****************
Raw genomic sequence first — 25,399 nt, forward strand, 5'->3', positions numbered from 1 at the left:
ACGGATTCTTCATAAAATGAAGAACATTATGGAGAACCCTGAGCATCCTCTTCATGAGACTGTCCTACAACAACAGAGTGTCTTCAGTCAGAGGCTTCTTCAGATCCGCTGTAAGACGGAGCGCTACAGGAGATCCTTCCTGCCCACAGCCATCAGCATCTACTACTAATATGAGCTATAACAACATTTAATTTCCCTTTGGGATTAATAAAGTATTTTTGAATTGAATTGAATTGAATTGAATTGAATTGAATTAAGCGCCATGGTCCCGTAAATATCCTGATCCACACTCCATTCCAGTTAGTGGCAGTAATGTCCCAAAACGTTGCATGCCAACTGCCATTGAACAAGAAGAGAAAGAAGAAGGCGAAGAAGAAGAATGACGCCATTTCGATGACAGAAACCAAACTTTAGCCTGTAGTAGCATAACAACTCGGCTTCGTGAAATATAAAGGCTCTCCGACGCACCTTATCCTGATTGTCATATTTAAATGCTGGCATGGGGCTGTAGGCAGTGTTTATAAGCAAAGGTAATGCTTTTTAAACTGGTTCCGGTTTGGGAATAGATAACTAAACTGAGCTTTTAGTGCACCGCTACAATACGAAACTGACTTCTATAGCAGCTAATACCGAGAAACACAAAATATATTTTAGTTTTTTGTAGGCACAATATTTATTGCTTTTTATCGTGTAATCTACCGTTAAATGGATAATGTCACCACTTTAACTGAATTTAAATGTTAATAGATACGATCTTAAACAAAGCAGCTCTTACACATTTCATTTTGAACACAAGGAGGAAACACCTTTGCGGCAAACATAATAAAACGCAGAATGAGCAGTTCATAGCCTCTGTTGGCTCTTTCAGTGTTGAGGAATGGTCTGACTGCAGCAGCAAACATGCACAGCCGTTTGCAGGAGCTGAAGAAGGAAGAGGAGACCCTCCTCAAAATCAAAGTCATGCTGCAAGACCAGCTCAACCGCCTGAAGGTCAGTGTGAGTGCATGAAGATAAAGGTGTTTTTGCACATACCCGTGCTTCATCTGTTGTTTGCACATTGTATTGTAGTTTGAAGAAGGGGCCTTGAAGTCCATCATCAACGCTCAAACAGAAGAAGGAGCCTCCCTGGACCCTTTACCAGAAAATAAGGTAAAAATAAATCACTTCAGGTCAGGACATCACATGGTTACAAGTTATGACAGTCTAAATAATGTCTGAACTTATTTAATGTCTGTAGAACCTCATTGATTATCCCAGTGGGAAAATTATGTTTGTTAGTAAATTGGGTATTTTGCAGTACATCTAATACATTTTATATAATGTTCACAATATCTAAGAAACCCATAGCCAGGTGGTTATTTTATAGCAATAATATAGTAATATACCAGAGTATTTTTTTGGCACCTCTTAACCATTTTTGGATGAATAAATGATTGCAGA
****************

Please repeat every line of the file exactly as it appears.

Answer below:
Raw genomic sequence first — 25,399 nt, forward strand, 5'->3', positions numbered from 1 at the left:
ACGGATTCTTCATAAAATGAAGAACATTATGGAGAACCCTGAGCATCCTCTTCATGAGACTGTCCTACAACAACAGAGTGTCTTCAGTCAGAGGCTTCTTCAGATCCGCTGTAAGACGGAGCGCTACAGGAGATCCTTCCTGCCCACAGCCATCAGCATCTACTACTAATATGAGCTATAACAACATTTAATTTCCCTTTGGGATTAATAAAGTATTTTTGAATTGAATTGAATTGAATTGAATTGAATTGAATTAAGCGCCATGGTCCCGTAAATATCCTGATCCACACTCCATTCCAGTTAGTGGCAGTAATGTCCCAAAACGTTGCATGCCAACTGCCATTGAACAAGAAGAGAAAGAAGAAGGCGAAGAAGAAGAATGACGCCATTTCGATGACAGAAACCAAACTTTAGCCTGTAGTAGCATAACAACTCGGCTTCGTGAAATATAAAGGCTCTCCGACGCACCTTATCCTGATTGTCATATTTAAATGCTGGCATGGGGCTGTAGGCAGTGTTTATAAGCAAAGGTAATGCTTTTTAAACTGGTTCCGGTTTGGGAATAGATAACTAAACTGAGCTTTTAGTGCACCGCTACAATACGAAACTGACTTCTATAGCAGCTAATACCGAGAAACACAAAATATATTTTAGTTTTTTGTAGGCACAATATTTATTGCTTTTTATCGTGTAATCTACCGTTAAATGGATAATGTCACCACTTTAACTGAATTTAAATGTTAATAGATACGATCTTAAACAAAGCAGCTCTTACACATTTCATTTTGAACACAAGGAGGAAACACCTTTGCGGCAAACATAATAAAACGCAGAATGAGCAGTTCATAGCCTCTGTTGGCTCTTTCAGTGTTGAGGAATGGTCTGACTGCAGCAGCAAACATGCACAGCCGTTTGCAGGAGCTGAAGAAGGAAGAGGAGACCCTCCTCAAAATCAAAGTCATGCTGCAAGACCAGCTCAACCGCCTGAAGGTCAGTGTGAGTGCATGAAGATAAAGGTGTTTTTGCACATACCCGTGCTTCATCTGTTGTTTGCACATTGTATTGTAGTTTGAAGAAGGGGCCTTGAAGTCCATCATCAACGCTCAAACAGAAGAAGGAGCCTCCCTGGACCCTTTACCAGAAAATAAGGTAAAAATAAATCACTTCAGGTCAGGACATCACATGGTTACAAGTTATGACAGTCTAAATAATGTCTGAACTTATTTAATGTCTGTAGAACCTCATTGATTATCCCAGTGGGAAAATTATGTTTGTTAGTAAATTGGGTATTTTGCAGTACATCTAATACATTTTATATAATGTTCACAATATCTAAGAAACCCATAGCCAGGTGGTTATTTTATAGCAATAATATAGTAATATACCAGAGTATTTTTTTGGCACCTCTTAACCATTTTTGGATGAATAAATGATTGCAGA